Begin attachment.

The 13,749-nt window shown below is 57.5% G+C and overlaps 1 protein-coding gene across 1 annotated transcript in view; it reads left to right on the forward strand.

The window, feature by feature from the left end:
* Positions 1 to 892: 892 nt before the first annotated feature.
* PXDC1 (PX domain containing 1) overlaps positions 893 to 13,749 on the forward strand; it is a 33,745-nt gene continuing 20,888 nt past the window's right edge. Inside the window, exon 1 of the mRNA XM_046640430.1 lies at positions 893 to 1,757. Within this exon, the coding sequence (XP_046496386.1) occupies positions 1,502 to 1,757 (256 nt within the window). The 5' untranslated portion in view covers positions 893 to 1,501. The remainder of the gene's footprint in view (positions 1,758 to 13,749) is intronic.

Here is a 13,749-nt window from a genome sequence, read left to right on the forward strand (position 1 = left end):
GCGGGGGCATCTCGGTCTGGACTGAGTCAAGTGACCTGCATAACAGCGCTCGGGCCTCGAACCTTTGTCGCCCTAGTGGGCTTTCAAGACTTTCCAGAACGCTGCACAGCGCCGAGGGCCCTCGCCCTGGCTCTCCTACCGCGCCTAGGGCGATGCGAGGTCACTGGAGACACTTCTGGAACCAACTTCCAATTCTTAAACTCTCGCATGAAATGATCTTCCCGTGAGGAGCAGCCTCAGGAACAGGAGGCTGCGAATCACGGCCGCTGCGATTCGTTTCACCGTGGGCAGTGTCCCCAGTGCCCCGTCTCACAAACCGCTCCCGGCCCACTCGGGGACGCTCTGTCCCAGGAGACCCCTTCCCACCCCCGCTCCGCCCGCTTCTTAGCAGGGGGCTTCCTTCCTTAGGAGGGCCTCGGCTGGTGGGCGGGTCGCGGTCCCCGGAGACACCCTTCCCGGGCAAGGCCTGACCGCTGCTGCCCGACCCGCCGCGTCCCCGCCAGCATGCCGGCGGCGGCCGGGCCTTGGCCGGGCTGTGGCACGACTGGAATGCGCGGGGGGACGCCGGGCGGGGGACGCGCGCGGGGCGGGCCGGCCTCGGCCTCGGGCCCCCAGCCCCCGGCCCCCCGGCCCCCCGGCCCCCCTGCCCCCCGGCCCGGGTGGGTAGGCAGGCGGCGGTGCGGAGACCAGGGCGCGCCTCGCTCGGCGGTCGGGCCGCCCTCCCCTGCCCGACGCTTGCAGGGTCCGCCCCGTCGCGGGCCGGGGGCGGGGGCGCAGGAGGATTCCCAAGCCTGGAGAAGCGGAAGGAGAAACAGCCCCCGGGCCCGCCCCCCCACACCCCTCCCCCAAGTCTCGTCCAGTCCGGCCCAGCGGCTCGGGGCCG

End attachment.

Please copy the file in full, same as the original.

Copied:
The 13,749-nt window shown below is 57.5% G+C and overlaps 1 protein-coding gene across 1 annotated transcript in view; it reads left to right on the forward strand.

The window, feature by feature from the left end:
* Positions 1 to 892: 892 nt before the first annotated feature.
* PXDC1 (PX domain containing 1) overlaps positions 893 to 13,749 on the forward strand; it is a 33,745-nt gene continuing 20,888 nt past the window's right edge. Inside the window, exon 1 of the mRNA XM_046640430.1 lies at positions 893 to 1,757. Within this exon, the coding sequence (XP_046496386.1) occupies positions 1,502 to 1,757 (256 nt within the window). The 5' untranslated portion in view covers positions 893 to 1,501. The remainder of the gene's footprint in view (positions 1,758 to 13,749) is intronic.

Here is a 13,749-nt window from a genome sequence, read left to right on the forward strand (position 1 = left end):
GCGGGGGCATCTCGGTCTGGACTGAGTCAAGTGACCTGCATAACAGCGCTCGGGCCTCGAACCTTTGTCGCCCTAGTGGGCTTTCAAGACTTTCCAGAACGCTGCACAGCGCCGAGGGCCCTCGCCCTGGCTCTCCTACCGCGCCTAGGGCGATGCGAGGTCACTGGAGACACTTCTGGAACCAACTTCCAATTCTTAAACTCTCGCATGAAATGATCTTCCCGTGAGGAGCAGCCTCAGGAACAGGAGGCTGCGAATCACGGCCGCTGCGATTCGTTTCACCGTGGGCAGTGTCCCCAGTGCCCCGTCTCACAAACCGCTCCCGGCCCACTCGGGGACGCTCTGTCCCAGGAGACCCCTTCCCACCCCCGCTCCGCCCGCTTCTTAGCAGGGGGCTTCCTTCCTTAGGAGGGCCTCGGCTGGTGGGCGGGTCGCGGTCCCCGGAGACACCCTTCCCGGGCAAGGCCTGACCGCTGCTGCCCGACCCGCCGCGTCCCCGCCAGCATGCCGGCGGCGGCCGGGCCTTGGCCGGGCTGTGGCACGACTGGAATGCGCGGGGGGACGCCGGGCGGGGGACGCGCGCGGGGCGGGCCGGCCTCGGCCTCGGGCCCCCAGCCCCCGGCCCCCCGGCCCCCCGGCCCCCCTGCCCCCCGGCCCGGGTGGGTAGGCAGGCGGCGGTGCGGAGACCAGGGCGCGCCTCGCTCGGCGGTCGGGCCGCCCTCCCCTGCCCGACGCTTGCAGGGTCCGCCCCGTCGCGGGCCGGGGGCGGGGGCGCAGGAGGATTCCCAAGCCTGGAGAAGCGGAAGGAGAAACAGCCCCCGGGCCCGCCCCCCCACACCCCTCCCCCAAGTCTCGTCCAGTCCGGCCCAGCGGCTCGGGGCCG